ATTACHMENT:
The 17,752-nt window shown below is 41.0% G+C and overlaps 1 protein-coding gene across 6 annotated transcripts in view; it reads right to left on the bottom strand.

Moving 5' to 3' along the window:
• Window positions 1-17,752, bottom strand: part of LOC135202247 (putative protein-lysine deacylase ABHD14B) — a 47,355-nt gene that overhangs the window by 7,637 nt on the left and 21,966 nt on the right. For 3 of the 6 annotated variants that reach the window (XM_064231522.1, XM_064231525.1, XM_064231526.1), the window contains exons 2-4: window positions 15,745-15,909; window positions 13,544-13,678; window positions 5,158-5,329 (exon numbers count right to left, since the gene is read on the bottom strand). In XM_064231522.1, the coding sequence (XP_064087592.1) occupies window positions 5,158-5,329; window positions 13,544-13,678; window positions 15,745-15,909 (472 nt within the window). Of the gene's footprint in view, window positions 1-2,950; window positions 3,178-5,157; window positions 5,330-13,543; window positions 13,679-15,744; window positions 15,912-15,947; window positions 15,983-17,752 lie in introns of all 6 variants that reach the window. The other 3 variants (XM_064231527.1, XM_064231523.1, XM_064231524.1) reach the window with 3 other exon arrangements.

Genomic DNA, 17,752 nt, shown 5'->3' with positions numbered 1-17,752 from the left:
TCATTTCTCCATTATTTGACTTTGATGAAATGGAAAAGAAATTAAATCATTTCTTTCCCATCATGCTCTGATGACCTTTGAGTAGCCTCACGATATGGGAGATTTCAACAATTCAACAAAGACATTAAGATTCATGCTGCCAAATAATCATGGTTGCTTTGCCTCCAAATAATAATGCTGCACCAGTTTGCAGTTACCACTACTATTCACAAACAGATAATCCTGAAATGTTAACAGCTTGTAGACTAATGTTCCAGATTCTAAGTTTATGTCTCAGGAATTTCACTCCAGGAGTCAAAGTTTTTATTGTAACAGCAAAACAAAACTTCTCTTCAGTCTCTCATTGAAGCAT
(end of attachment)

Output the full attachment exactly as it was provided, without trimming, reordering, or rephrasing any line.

The 17,752-nt window shown below is 41.0% G+C and overlaps 1 protein-coding gene across 6 annotated transcripts in view; it reads right to left on the bottom strand.

Moving 5' to 3' along the window:
• Window positions 1-17,752, bottom strand: part of LOC135202247 (putative protein-lysine deacylase ABHD14B) — a 47,355-nt gene that overhangs the window by 7,637 nt on the left and 21,966 nt on the right. For 3 of the 6 annotated variants that reach the window (XM_064231522.1, XM_064231525.1, XM_064231526.1), the window contains exons 2-4: window positions 15,745-15,909; window positions 13,544-13,678; window positions 5,158-5,329 (exon numbers count right to left, since the gene is read on the bottom strand). In XM_064231522.1, the coding sequence (XP_064087592.1) occupies window positions 5,158-5,329; window positions 13,544-13,678; window positions 15,745-15,909 (472 nt within the window). Of the gene's footprint in view, window positions 1-2,950; window positions 3,178-5,157; window positions 5,330-13,543; window positions 13,679-15,744; window positions 15,912-15,947; window positions 15,983-17,752 lie in introns of all 6 variants that reach the window. The other 3 variants (XM_064231527.1, XM_064231523.1, XM_064231524.1) reach the window with 3 other exon arrangements.

Genomic DNA, 17,752 nt, shown 5'->3' with positions numbered 1-17,752 from the left:
TCATTTCTCCATTATTTGACTTTGATGAAATGGAAAAGAAATTAAATCATTTCTTTCCCATCATGCTCTGATGACCTTTGAGTAGCCTCACGATATGGGAGATTTCAACAATTCAACAAAGACATTAAGATTCATGCTGCCAAATAATCATGGTTGCTTTGCCTCCAAATAATAATGCTGCACCAGTTTGCAGTTACCACTACTATTCACAAACAGATAATCCTGAAATGTTAACAGCTTGTAGACTAATGTTCCAGATTCTAAGTTTATGTCTCAGGAATTTCACTCCAGGAGTCAAAGTTTTTATTGTAACAGCAAAACAAAACTTCTCTTCAGTCTCTCATTGAAGCAT